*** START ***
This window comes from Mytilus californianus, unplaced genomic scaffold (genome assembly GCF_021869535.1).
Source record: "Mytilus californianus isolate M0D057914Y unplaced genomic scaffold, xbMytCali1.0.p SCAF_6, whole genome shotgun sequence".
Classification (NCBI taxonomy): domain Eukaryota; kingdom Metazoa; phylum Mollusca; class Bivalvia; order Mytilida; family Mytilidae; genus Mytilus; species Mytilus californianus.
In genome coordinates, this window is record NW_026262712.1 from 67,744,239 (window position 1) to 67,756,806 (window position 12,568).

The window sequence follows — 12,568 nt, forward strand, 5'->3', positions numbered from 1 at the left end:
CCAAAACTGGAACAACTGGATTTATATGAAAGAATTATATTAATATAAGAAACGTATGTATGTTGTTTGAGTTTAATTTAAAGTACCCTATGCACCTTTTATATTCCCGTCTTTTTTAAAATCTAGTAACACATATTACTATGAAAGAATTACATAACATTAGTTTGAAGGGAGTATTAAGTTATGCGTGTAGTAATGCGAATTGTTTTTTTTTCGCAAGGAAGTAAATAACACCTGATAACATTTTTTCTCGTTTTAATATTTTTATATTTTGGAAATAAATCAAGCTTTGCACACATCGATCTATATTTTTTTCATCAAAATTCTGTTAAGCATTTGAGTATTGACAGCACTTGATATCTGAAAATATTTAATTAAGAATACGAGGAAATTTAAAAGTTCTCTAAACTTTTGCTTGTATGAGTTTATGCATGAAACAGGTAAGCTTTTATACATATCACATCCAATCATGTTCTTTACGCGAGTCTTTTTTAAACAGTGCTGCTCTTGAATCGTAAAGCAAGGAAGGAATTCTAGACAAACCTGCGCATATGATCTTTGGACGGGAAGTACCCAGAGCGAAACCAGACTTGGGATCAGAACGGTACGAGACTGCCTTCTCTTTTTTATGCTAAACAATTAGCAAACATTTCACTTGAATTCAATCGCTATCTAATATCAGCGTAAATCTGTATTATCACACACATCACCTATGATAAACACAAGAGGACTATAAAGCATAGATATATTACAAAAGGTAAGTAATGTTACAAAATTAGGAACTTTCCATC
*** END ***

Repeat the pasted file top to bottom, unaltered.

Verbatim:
This window comes from Mytilus californianus, unplaced genomic scaffold (genome assembly GCF_021869535.1).
Source record: "Mytilus californianus isolate M0D057914Y unplaced genomic scaffold, xbMytCali1.0.p SCAF_6, whole genome shotgun sequence".
Classification (NCBI taxonomy): domain Eukaryota; kingdom Metazoa; phylum Mollusca; class Bivalvia; order Mytilida; family Mytilidae; genus Mytilus; species Mytilus californianus.
In genome coordinates, this window is record NW_026262712.1 from 67,744,239 (window position 1) to 67,756,806 (window position 12,568).

The window sequence follows — 12,568 nt, forward strand, 5'->3', positions numbered from 1 at the left end:
CCAAAACTGGAACAACTGGATTTATATGAAAGAATTATATTAATATAAGAAACGTATGTATGTTGTTTGAGTTTAATTTAAAGTACCCTATGCACCTTTTATATTCCCGTCTTTTTTAAAATCTAGTAACACATATTACTATGAAAGAATTACATAACATTAGTTTGAAGGGAGTATTAAGTTATGCGTGTAGTAATGCGAATTGTTTTTTTTTCGCAAGGAAGTAAATAACACCTGATAACATTTTTTCTCGTTTTAATATTTTTATATTTTGGAAATAAATCAAGCTTTGCACACATCGATCTATATTTTTTTCATCAAAATTCTGTTAAGCATTTGAGTATTGACAGCACTTGATATCTGAAAATATTTAATTAAGAATACGAGGAAATTTAAAAGTTCTCTAAACTTTTGCTTGTATGAGTTTATGCATGAAACAGGTAAGCTTTTATACATATCACATCCAATCATGTTCTTTACGCGAGTCTTTTTTAAACAGTGCTGCTCTTGAATCGTAAAGCAAGGAAGGAATTCTAGACAAACCTGCGCATATGATCTTTGGACGGGAAGTACCCAGAGCGAAACCAGACTTGGGATCAGAACGGTACGAGACTGCCTTCTCTTTTTTATGCTAAACAATTAGCAAACATTTCACTTGAATTCAATCGCTATCTAATATCAGCGTAAATCTGTATTATCACACACATCACCTATGATAAACACAAGAGGACTATAAAGCATAGATATATTACAAAAGGTAAGTAATGTTACAAAATTAGGAACTTTCCATC